Monday, January 31, 2011

Boardgame Scott Moves

One of the leading and most prolific game scholars, Dr. Scott Nicholson, associate professor at Syracuse University’s School of Information Studies, recently wrapped up his popular Boardgames with Scott video blog series to move onto other endeavors: pursuing other scholarly projects related to games and contributing his academic insights to

Dr. Nicholson’s Boardgames with Scott series ran for five years and produced 70 videos during which the jovial game enthusiast honestly evaluates game contents, offers an overview of game rules, and gives his opinion on who might best enjoy the particular kind of gameplay. Each episode provides a firsthand look at games people might want to try playing. All 70 videos remain archived on the Boardgames with Scott for future reference; regrettably Dr. Nicholson won’t produce any more, but he remains involved in gaming scholarship through venues accessible to everyone online.

For an example of his more academic work with games, check out the Gaming in Libraries course Dr. Nicholson produced and offered online in June 2009. The video “classes” examine various elements of running games at libraries, both traditional “analog” games with boards and pieces, and “digital” games on computers and electronic gaming consoles. The website archives all 22 classes (plus several follow-up videos). Even for those who aren’t interested in running gaming programs at libraries, the course shines a light on aspects of gaming players don’t often consciously consider but which remain part of one’s gaming experience. Dr. Nicholson took the scholarship developed for the course and expanded on it in a book, Everyone Plays at the Library.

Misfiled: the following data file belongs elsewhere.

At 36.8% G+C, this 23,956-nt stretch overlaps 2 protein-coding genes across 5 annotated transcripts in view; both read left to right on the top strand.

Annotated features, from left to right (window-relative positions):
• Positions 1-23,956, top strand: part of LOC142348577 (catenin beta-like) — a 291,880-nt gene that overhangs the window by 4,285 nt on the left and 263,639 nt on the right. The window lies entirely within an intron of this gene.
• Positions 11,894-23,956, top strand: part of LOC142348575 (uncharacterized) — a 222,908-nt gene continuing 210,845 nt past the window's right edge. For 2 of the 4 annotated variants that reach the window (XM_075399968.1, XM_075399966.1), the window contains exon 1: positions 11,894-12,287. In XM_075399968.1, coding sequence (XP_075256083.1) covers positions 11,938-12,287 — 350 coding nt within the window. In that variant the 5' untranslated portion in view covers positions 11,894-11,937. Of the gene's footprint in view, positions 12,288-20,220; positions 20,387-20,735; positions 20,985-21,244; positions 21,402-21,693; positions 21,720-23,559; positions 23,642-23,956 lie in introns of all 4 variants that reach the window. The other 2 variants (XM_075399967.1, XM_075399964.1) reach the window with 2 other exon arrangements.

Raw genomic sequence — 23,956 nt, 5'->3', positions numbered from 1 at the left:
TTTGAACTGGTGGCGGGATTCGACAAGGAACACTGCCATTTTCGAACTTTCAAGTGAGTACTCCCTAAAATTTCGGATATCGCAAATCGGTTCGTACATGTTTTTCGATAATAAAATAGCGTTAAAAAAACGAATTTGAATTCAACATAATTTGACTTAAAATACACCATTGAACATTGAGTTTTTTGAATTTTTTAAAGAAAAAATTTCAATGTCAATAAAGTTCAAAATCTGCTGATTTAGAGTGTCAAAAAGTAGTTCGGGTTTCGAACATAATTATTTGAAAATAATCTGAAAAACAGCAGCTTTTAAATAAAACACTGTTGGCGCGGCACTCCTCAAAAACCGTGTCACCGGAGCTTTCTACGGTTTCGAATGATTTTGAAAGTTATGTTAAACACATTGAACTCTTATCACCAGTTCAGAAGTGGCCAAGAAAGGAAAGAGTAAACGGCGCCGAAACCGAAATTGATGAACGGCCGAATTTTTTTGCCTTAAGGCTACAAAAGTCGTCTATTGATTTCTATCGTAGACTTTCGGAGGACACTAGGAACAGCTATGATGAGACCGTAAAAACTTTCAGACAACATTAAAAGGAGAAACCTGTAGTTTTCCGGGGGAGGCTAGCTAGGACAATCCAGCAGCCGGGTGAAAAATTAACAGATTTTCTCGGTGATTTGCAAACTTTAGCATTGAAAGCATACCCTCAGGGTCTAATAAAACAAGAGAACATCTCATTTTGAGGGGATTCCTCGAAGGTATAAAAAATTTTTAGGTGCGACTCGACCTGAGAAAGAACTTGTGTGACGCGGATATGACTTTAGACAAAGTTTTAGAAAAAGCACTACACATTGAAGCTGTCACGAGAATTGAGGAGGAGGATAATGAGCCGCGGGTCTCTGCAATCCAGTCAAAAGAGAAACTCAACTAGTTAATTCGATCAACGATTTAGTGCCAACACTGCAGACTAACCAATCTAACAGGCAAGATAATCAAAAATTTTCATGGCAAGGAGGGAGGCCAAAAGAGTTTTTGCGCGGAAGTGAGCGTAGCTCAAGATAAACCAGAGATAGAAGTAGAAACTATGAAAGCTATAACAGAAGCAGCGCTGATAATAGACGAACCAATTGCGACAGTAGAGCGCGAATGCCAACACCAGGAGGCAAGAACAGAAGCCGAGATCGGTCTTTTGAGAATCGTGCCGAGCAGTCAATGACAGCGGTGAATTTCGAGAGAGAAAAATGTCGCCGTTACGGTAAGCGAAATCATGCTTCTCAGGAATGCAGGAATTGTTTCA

Dr. Nicholson now publishes new material at as “The Game Professor,” one of several series exclusive to the site. In his video introduction, Dr. Nicholson outlines his hopes to use this feature to showcase how board game design can serve as an educational tool and offer a forum to present aspects of his current scholarship regarding gaming. Thus far his contributions have consisted of two posts, “Games and Game Experiences” and “The Cult of the New and Game Design Implications,” plus links to videos featuring several of Dr. Nicholson’s academic presentations.

Dr. Nicholson’s presentations -- whether in text or video, game overview or course lecture -- bring the scholarship of game design and experience to a level everyone can understand. Many concepts bring his audience to some realization about games, a subtlety just below the surface of the conscious game experience but one that makes perfect sense. For instance, in “Games and Game Experiences,” when confronted with the question of his favorite games, he explains it’s not simply the physical game in the box that matters, but a “game experience,” in his words, “a combination of the game, the players, and the context in which the game is played.” It’s a simple concept, but one gamers don’t always consciously realize; and when players bear this in mind, they can take it into account in improving their own game experience. seems like a newer website providing news, articles, and reviews of board games; at first glance it seems to have a similar mission as, though with decidedly different approaches. At the very least it provides a venue for Dr. Nicholson to share his valuable scholarly insights into the world of board games with the general, internet public.

Monday, January 24, 2011

Nostalgia for B-17

B-17 Queen of the Skies was an innovative game for its day, combining solitaire play with a basic war game that, despite relying heavily on die rolls, managed to simulate the daunting hazards Allied aircraft crews faced during World War II daylight bombing raids.